News / Species Spotlight / Orange Lined Wrasse (Stethojulis balteata) (12/19/18)

Orange Lined Wrasse (Stethojulis balteata)

Species Spotlight - Orange Lined Wrasse (Stethojulis balteata)
Stethojulis wrasses, sometimes known as Ribbon Wrasses, are not a common site in the aquarium trade, despite being a fairly diverse and common genus thats found all across the Indo-Pacific. In the wild, youll see small groups quickly flitting about the reef, sometimes in very shallow coastal habitats, with the colorful males greatly outnumbered by the more camouflaged females and juveniles. As with other labrids, these are protogynous hermaphrodites, with only the largest specimens able to mature into colorful males.

There seem to be three good reasons why these wrasses are underrepresented in aquariums. Firstly, they are lightning quick, even by labrid standards, making them challenging to collect in the wild. And, in turn, this puts a constraint on the type of aquariums that are suitable for housing them, with large males of most species reaching 5-6 inches and needing ample room to stretch their fins. This would equate to, ideally, and aquarium that is at least 6 feet in length.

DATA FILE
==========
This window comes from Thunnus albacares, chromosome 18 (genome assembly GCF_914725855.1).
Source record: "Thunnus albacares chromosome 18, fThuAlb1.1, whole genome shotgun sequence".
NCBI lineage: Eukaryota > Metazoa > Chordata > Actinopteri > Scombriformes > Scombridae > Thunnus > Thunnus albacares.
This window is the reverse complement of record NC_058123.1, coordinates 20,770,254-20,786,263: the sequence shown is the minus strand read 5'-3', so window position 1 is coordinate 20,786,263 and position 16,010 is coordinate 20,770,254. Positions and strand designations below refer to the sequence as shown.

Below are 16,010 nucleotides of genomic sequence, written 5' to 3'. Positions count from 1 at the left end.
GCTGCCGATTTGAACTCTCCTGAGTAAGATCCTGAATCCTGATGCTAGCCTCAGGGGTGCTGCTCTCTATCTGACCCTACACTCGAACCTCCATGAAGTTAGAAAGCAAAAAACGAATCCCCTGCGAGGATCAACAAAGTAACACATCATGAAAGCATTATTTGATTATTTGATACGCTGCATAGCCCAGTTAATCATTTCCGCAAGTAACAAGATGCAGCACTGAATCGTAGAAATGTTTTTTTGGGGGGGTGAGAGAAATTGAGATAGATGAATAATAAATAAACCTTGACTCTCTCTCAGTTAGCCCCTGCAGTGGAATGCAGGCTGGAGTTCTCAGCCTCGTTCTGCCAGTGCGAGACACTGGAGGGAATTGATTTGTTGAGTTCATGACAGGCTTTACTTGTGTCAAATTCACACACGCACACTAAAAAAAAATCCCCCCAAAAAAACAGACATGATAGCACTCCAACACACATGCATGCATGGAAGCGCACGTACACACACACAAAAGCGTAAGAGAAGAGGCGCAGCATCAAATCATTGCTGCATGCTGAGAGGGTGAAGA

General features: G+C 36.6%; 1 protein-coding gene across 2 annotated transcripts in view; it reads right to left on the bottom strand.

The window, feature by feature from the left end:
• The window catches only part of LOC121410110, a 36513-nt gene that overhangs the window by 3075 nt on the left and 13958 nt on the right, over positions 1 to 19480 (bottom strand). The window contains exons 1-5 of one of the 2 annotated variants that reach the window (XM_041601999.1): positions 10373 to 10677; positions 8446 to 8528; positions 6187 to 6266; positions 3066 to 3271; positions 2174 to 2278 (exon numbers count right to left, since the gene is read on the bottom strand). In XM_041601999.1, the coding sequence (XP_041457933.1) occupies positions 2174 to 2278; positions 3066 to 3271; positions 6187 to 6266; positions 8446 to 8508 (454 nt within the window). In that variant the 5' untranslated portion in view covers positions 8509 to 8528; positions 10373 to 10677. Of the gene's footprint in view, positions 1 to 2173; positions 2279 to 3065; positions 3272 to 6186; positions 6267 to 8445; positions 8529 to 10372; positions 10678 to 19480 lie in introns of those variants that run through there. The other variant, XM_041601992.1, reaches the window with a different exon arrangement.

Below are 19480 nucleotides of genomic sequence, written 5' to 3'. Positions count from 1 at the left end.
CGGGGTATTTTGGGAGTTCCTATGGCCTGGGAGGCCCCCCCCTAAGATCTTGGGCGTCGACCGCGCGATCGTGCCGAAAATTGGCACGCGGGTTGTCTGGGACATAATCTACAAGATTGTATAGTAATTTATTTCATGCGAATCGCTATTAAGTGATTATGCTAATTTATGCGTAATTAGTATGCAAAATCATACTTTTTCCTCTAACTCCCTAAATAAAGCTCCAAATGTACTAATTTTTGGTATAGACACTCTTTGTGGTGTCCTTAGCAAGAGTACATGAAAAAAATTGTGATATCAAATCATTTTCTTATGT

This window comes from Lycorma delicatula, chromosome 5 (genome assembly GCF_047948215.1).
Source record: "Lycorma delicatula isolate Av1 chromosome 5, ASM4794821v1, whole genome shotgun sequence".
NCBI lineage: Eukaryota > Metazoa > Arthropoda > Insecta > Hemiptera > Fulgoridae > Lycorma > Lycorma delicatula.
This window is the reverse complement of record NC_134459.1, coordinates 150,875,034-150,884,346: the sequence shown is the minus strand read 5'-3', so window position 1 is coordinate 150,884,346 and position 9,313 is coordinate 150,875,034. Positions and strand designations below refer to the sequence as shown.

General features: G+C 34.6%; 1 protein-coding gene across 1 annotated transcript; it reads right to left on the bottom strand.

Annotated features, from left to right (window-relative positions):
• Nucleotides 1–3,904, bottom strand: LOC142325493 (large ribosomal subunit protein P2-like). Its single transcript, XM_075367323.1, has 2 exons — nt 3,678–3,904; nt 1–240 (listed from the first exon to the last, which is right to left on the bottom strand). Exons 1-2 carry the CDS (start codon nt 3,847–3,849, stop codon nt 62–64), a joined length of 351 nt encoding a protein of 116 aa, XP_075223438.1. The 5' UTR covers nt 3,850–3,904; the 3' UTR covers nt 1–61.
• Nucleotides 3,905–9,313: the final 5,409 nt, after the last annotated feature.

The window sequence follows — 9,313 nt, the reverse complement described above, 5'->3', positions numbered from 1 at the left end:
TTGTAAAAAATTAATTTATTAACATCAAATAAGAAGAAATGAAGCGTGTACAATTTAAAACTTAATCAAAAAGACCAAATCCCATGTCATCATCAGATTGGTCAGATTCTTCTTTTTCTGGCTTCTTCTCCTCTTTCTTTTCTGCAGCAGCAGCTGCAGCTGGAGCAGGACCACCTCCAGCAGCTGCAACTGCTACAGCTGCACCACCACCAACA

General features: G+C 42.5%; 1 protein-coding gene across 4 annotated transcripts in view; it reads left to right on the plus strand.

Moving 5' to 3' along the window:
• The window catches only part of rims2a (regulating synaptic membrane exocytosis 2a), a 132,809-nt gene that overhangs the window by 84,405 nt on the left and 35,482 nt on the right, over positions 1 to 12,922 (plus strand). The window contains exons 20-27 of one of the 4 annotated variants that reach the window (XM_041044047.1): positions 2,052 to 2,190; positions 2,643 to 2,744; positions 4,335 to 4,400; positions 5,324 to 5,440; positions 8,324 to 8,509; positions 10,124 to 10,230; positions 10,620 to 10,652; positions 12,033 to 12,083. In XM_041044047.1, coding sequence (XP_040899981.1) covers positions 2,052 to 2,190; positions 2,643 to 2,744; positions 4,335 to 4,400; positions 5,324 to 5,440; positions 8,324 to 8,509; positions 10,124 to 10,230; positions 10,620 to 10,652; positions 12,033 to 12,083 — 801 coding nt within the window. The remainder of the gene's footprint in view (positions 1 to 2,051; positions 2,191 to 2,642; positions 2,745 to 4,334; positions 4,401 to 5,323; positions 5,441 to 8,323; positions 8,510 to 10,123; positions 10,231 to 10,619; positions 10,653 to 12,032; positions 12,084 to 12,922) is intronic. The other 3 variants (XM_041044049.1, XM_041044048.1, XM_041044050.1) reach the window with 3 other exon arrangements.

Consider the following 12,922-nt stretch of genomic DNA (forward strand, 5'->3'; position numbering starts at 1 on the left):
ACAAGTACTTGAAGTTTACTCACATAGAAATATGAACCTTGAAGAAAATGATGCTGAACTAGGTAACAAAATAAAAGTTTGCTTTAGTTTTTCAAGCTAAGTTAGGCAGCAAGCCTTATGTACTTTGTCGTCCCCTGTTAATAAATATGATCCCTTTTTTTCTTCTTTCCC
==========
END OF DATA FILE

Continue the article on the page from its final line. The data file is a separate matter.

But the biggest reason that we dont hear more about Stethojulis is their poor reputation when it comes to long-term aquarium husbandry. The natural diet for many in this genus seems to be specialized on minute benthic organisms, things like tiny snails and forams and worms (truthfully, very little is actually known about what they are eating on the reef), and they can be hesitant to accept many aquarium foods. Combined with a highly active lifestyle and metabolism, this can make for a real husbandry challenge.

Stethojulis benefit from being added to a mature and large reef tank, one that is apt to have a variety of benthic invertebrates as potential snacking options. Its interesting to note that, unlike some similar wrasses (e.g. Anampses and Macropharyngodon), Stethojulis are not burrowers under normal circumstances. They will more often hide in rocks much in the way a Thalassoma wrasse or Bodianus hogfish might. This behavioral quirk is something common to the more primitive lineages in this family, and, sure enough, Stethojulis fits somewhere in the middle of this groups evolutionary history.

Of the ten species in the genus, we most often see Hawaiis endemic Stethojulis balteata, the Belted Wrasse, named for the bright orange band found in mature males. Females, on the other hand, are quite different in appearance, being mostly dark-colored, with a small yellow patch near the pectoral fins. These are rarely seen in aquarium exports given the limited demand for them, which in turn makes it nearly impossible to recreate that natural shoaling behavior of these fishes. Males arent the friendliest creatures to one another, so only add one to an aquarium.